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Dinesh D'Souza, America's greatest conservative troll, explained

Here's how he went from being a respected conservative intellectual to a conspiracy-minded felon.

Dinesh D'Souza, speaking at the "United We Stand" rally in Phoenix.
Dinesh D'Souza, speaking at the "United We Stand" rally in Phoenix.
Gage Skidmore

On May 31, President Donald Trump, one of America’s premiere conservative trolls, decided to pardon Dinesh D’Souza, a conservative writer and documentarian whose penchant for trolling and needling liberals, and embracing conspiracy theories in the process, rivals that of Trump himself.

If that comparison seems unfair, just watch the trailer for D’Souza’s 2016 film, Hillary’s America:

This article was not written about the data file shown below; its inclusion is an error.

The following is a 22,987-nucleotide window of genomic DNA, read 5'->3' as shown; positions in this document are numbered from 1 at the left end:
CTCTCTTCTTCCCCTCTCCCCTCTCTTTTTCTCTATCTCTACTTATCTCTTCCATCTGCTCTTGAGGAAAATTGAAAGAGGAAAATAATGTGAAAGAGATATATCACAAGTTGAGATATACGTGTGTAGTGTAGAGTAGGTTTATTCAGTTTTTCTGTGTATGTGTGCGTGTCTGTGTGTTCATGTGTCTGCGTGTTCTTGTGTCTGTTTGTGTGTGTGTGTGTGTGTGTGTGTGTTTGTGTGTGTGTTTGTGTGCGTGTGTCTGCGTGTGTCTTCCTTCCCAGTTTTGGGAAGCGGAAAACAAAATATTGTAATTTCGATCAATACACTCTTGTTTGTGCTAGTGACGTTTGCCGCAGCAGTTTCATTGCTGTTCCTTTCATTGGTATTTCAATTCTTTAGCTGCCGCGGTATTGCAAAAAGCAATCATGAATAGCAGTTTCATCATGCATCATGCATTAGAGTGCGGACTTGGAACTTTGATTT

It references D'Souza's past conviction for violating campaign finance law (for which Trump is pardoning him), portraying his prosecution as a politically motivated witch hunt, and seeks to tie the current Democratic party to the Ku Klux Klan and slaveowners (Democrats were historically the pro-segregation, pro-slavery party until the parties flipped on race around 1964).

It features a cameo from Jonah Goldberg, the National Review writer best known for his universally discredited attempt to equate New Deal liberalism with European fascism. It's peppered with over-the-top voiceovers by D'Souza — "What are these Democrats hiding?"; "What if the goal of the Democratic party is to steal the most valuable thing the world has ever produced? What if their plan is to steal America?" — over an ominous, melodramatic score.

This kind of silliness and purposeful provocation on race is D'Souza's bread and butter. See this tweet from 2015: